Posted on January 22, 2021

Illinois Will End Cash Bail — and Limit Use of High-Tech Incarceration

Isaac Scher, The Intercept, January 17, 2021

SOME ORGANIZERS IN Illinois recall getting “laughed out of the room” for supporting the abolition of money bail five years ago. But on January 13, Robert Peters, a longtime advocate for ending cash bail and now a state senator from Chicago, saw his legislative proposal to end money bail pass the General Assembly, along with a comprehensive package of criminal justice reforms written by the state’s Black Caucus. Democratic Gov. J.B. Pritzker has strongly indicated that he will sign the bill, which will make Illinois the first state in the country to end a detention system that is demonstrably racist and classist.

Labor groups, abolitionists, and local nonprofits formed a coalition to end money bail shortly after powerful state players derided activists who argued against money bail in court and led organizing drives throughout the state. Their four-year campaign, which brought pressure against the state and gifted them a close alliance with the Black Caucus, made sweeping reforms thinkable. It was the movement for Black lives and the 2020 uprising that made them inevitable.

The reforms, which would go into effect in January 2023, will avoid the most dangerous pitfalls of quietly emerging “alternatives” to money bail: algorithms that predict peoples’ “risk” and detain those given higher scores, and surveillance devices that track people who maintain legal freedom before trial. These powerful tools are already used in a vast patchwork of jurisdictions across the country. Both are opaque and profitable and have gained prominence among bail reformers in places like California, where a failed effort to end money bail last autumn would have mandated prediction and increased surveillance.

In California and elsewhere, reformers have maintained that algorithmic prediction and “electronic monitoring” constitute safe, effective, and just substitutions for money bail. Advocates and experts say the tools are just as racist and classist as the money-bail system. Now, advocates see Illinois’ victory as reason for cautious optimism about the future of pretrial justice in the state and even nationwide. The bill reduces the reach of the criminal legal system, advocates said. They look beyond the money-bail ban, to the legislation’s unprecedented restrictions on an emerging and largely hidden system of prediction and surveillance.


MediaJustice researchers do know that monitoring is primarily leveled against poor, Black, and brown people. {snip}

Once the Illinois reform package takes effect, an oversight board will publish quarterly data on counties’ use of monitoring — a basic move toward democratizing information. Electronic monitoring will become a last resort for the courts too. State prosecutors will bear the burden of proving that an accused person should be monitored, both before the person has been surveilled and after 60 days of surveillance. And in a distinctly remarkable step, any time “served” on an electronic monitor will be subtracted from a court sentence. {snip}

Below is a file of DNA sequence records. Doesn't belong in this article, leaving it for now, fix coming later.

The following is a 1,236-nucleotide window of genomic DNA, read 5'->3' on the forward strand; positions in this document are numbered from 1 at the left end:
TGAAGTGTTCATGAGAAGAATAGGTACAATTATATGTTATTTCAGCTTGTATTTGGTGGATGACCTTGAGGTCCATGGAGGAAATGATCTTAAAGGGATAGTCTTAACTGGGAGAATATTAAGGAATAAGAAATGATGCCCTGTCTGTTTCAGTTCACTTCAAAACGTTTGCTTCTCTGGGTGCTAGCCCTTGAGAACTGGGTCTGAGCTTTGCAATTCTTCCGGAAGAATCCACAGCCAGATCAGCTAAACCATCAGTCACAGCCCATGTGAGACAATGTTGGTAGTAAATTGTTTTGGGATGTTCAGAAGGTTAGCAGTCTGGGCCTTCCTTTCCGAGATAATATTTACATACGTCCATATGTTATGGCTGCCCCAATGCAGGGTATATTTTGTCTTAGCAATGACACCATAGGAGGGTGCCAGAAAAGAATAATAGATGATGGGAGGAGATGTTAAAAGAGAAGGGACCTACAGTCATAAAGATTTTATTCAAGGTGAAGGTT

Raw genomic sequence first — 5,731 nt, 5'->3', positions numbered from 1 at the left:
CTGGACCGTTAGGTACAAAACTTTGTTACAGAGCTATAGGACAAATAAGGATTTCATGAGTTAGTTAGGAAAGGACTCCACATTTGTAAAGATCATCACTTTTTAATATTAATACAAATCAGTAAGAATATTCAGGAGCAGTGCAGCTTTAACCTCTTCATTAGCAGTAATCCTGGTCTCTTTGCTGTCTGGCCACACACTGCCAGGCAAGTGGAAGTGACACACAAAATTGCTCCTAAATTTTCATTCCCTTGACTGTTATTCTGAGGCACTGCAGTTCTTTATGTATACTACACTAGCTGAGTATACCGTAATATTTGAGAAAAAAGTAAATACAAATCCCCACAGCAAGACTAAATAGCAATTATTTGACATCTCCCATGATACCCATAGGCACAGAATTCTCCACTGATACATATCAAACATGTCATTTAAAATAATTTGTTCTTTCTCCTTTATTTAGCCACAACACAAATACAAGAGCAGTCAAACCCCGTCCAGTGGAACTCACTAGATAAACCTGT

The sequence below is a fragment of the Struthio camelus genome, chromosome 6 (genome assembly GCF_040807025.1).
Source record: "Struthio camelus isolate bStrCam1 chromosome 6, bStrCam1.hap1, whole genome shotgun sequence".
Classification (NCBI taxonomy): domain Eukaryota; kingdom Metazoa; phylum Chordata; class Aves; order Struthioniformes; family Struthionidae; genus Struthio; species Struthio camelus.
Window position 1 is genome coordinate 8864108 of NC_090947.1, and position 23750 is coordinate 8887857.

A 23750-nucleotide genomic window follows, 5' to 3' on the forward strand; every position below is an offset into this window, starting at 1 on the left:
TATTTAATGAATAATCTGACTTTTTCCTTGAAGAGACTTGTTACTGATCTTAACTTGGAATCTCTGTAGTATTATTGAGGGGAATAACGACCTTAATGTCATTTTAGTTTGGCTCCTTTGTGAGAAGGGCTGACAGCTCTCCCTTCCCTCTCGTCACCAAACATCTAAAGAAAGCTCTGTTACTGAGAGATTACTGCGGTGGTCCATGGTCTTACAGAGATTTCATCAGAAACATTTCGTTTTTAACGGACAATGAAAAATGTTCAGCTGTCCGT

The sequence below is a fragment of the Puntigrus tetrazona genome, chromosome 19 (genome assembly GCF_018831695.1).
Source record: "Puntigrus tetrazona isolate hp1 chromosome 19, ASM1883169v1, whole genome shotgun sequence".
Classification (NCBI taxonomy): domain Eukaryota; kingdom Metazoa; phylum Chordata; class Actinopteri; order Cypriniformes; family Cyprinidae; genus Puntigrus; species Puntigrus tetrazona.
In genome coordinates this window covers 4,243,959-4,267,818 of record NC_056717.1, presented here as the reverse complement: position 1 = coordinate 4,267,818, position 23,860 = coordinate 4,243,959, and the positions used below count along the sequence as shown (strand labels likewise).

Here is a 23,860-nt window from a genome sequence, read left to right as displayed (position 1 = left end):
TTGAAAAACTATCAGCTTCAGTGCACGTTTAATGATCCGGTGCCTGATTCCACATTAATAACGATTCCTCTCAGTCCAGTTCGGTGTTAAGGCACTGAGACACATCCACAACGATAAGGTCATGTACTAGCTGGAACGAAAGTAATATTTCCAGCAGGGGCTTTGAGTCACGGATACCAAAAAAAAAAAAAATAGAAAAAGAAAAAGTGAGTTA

AS WITH electronic monitoring, algorithmic prediction is gaining popularity in Illinois and around the country. Known as “risk assessment tools,” the predictive instruments crunch hundreds of thousands of data points on prior defendants to predict whether an accused person in front of the court might be rearrested or skip hearings. An algorithm produces a “risk” score and on that basis recommends that an accused person be released before trial — with or without an electronic monitor — or detained. The algorithms are profiling tools for the 21st century: They process arrest histories, convictions, and missed court dates. Some use data on guilty pleas; others account for whether accused people have owned cellphones.


Many players in the Illinois coalition against money bail wanted to see algorithms fully banned. That wasn’t possible. {snip}

{snip} The reform will have data about the algorithms published on a regular basis.

And it will not mandate the use of algorithms, a victory for would-be bail reformers everywhere. Months ago, reformers might have looked to California’s money-bail ban as a model bill. It would have mandated that the tools and kept data private.

In further contrast to California’s reform, the Illinois legislation requires algorithmic calculations to be sent to defense lawyers, who will be able to challenge the predictions. And in all pretrial hearings, the court will start from the presumption that accused people should be released (California’s bill presumed detention).

Every single person accused of a crime in Illinois will potentially be eligible for release, their legal freedom intact. {snip}